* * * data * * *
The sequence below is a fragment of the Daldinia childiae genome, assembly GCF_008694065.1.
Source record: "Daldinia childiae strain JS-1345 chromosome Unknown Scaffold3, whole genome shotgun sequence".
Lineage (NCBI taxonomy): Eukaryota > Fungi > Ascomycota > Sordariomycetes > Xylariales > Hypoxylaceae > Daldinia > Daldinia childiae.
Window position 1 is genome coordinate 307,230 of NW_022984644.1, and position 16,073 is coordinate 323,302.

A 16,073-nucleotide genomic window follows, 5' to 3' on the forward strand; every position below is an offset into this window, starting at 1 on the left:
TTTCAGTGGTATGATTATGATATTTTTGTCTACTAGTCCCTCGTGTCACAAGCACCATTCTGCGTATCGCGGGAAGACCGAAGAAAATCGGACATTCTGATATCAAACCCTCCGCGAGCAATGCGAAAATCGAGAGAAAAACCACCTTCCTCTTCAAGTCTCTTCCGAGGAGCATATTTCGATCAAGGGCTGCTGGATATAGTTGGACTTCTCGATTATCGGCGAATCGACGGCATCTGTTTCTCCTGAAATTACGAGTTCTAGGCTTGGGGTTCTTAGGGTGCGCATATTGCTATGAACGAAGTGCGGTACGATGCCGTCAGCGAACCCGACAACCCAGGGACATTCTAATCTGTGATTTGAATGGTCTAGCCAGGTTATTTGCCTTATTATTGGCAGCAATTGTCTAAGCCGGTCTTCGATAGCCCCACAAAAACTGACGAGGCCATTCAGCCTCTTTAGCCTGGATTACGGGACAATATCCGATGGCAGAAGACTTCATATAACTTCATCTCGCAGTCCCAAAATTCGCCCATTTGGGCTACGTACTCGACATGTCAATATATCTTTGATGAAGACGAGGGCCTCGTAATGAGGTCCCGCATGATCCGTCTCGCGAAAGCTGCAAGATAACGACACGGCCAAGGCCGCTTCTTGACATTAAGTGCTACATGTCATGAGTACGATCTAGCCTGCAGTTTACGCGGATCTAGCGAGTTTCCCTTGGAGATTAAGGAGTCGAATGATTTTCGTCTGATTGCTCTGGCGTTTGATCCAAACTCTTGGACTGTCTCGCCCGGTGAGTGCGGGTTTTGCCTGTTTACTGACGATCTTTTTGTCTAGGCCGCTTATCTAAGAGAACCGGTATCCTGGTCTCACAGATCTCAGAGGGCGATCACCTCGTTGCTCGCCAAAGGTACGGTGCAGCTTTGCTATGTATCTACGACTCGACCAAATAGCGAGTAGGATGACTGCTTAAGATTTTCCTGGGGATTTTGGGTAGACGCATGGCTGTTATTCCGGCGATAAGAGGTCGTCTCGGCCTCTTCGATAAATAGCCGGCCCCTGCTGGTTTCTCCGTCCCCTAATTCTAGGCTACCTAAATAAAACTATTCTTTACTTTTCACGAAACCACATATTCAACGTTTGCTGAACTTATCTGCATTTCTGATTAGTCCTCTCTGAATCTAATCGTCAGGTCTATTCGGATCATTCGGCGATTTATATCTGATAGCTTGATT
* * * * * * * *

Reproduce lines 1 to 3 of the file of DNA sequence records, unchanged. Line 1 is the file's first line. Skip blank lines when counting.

The sequence below is a fragment of the Daldinia childiae genome, assembly GCF_008694065.1.
Source record: "Daldinia childiae strain JS-1345 chromosome Unknown Scaffold3, whole genome shotgun sequence".
Lineage (NCBI taxonomy): Eukaryota > Fungi > Ascomycota > Sordariomycetes > Xylariales > Hypoxylaceae > Daldinia > Daldinia childiae.